Paleoreconstruction of Particulate Organic Carbon Inputs to the High-Arctic Colville River Delta, Beaufort Sea, Alaska
Schreiner, Kathryn 1983-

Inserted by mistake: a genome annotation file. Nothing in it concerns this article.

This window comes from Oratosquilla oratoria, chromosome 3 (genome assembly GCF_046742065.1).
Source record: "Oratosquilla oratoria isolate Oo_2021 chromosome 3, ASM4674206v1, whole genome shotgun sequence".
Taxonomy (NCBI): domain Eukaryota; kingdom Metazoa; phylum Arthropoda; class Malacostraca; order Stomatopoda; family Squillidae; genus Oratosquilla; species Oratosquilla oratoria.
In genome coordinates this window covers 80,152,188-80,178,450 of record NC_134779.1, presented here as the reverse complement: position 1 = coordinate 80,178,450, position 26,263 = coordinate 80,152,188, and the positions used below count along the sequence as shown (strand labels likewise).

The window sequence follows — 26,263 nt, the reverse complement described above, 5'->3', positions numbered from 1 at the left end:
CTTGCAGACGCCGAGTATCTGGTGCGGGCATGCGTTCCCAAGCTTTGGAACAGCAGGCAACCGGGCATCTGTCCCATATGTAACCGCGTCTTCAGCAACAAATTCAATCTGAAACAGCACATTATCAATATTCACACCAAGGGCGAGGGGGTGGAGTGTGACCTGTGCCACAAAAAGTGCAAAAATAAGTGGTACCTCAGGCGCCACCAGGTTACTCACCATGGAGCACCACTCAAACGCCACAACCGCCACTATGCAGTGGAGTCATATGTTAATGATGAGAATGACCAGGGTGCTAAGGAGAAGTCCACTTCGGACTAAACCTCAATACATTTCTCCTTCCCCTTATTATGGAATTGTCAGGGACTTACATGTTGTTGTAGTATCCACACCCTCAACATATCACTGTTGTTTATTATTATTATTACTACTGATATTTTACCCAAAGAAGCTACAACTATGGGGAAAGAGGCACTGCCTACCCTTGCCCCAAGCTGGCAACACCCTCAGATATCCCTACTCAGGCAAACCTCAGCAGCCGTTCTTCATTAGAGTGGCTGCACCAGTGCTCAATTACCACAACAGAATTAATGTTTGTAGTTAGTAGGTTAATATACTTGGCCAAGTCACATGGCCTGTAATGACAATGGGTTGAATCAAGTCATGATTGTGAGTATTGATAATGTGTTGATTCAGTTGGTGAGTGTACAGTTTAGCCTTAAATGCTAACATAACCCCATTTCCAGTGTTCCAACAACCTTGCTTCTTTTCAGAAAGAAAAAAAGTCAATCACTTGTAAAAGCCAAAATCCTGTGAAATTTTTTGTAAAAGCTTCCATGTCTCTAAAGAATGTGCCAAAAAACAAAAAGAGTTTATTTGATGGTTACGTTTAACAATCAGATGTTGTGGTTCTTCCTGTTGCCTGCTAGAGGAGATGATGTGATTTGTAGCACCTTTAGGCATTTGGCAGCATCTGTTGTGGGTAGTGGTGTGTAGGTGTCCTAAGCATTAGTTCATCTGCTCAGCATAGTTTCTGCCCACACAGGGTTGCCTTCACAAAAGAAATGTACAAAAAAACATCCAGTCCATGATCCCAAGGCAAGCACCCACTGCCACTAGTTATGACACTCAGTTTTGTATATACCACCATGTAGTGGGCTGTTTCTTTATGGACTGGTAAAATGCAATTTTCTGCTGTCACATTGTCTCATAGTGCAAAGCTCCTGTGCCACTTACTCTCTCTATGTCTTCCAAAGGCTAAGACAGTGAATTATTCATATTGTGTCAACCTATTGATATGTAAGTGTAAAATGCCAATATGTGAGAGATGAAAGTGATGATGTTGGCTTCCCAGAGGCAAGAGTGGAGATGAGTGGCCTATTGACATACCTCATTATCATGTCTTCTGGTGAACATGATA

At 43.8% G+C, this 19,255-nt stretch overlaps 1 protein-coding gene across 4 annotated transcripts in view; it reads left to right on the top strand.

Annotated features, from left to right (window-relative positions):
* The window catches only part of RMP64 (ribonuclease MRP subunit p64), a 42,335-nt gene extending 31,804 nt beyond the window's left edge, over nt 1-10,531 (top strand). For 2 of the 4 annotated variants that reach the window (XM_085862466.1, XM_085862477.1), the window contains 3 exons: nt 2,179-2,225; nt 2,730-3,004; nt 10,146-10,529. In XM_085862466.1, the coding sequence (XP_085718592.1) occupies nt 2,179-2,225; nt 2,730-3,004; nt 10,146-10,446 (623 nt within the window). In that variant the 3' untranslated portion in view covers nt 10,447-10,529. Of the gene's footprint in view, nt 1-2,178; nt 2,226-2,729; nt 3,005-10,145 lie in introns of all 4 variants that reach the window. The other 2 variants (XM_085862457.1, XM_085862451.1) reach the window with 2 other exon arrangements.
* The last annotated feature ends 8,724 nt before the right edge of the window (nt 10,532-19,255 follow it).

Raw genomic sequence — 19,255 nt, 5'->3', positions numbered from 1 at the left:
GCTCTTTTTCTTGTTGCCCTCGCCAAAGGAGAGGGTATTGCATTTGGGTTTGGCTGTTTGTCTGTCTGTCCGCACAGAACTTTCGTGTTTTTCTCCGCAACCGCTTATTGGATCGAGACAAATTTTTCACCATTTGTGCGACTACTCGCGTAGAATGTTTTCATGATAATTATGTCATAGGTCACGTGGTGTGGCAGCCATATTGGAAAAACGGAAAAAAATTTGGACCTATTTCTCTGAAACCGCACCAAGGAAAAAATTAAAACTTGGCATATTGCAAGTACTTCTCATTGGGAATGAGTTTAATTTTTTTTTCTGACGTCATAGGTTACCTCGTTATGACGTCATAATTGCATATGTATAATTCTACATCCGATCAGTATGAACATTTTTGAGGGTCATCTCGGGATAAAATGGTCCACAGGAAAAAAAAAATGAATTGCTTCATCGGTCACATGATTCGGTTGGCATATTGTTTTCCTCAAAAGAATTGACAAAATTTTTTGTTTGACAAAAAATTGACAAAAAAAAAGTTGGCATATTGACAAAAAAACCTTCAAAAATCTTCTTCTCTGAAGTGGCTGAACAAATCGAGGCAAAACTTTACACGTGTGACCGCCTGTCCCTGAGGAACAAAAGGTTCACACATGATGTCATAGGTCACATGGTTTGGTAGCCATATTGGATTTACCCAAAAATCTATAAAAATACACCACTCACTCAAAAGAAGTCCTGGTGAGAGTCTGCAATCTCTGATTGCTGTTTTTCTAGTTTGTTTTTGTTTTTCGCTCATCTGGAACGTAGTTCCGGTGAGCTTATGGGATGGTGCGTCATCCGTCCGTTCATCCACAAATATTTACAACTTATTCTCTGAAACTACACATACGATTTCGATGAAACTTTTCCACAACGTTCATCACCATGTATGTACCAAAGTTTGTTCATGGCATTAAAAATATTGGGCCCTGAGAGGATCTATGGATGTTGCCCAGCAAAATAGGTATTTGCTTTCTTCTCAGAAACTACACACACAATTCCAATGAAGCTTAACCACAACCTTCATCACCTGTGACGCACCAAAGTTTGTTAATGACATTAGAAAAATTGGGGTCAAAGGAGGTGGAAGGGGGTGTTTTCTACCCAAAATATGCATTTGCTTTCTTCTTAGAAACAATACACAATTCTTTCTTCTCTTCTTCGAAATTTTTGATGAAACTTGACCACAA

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High Arctic permafrosted soils represent a massive sink in the global carbon cycle, accounting for twice as much carbon as what is currently stored as carbon dioxide in the atmosphere. However, with current warming trends this sink is in danger of thawing and potentially releasing large amounts of carbon as both carbon dioxide and methane into the atmosphere. It is difficult to make predictions about the future of this sink without knowing how it has reacted to past temperature and climate changes. This dissertation summarizes the results of the first study to look at long term, fine scale organic carbon delivery by the high-Arctic Colville River into Simpson?s Lagoon in the near-shore Beaufort Sea. Modern delivery of organic carbon to the Lagoon was determined to come from a variety of sources through the use of a three end-member mixing model and sediment biomarker concentrations. These sources include the Colville River in the western area of the Lagoon near the river mouth, marine sources in areas of the Lagoon without protective barrier islands, and coastal erosional sources and the Mackenzie River in the eastern area of the Lagoon. Downcore organic carbon delivery was measured on two cores in the Lagoon, one taken near the mouth of the Colville River (spans about 1800 years of history) and one taken on the eastern end of the Lagoon (spans about 600 years of history). Bulk organic parameters and biomarkers were measured in both cores and analyzed with Principle Component Analysis to determine long-term trends in organic carbon delivery. It was shown that at various times in the past, highly degraded organic carbon inputs of what is likely soil and peat carbon were delivered to the Lagoon. At other times, inputs of fresher, non-degraded, terrestrially-derived organic carbon inputs of what are likely higher amounts of plant and vegetative material was delivered to the Lagoon. Inputs of degraded soil carbon were also shown to correspond to higher temperatures on the North Slope of Alaska, likely indicating that warmer temperatures lead to a thawing of permafrost and in turn organic carbon mobilization to the coastal Beaufort Sea.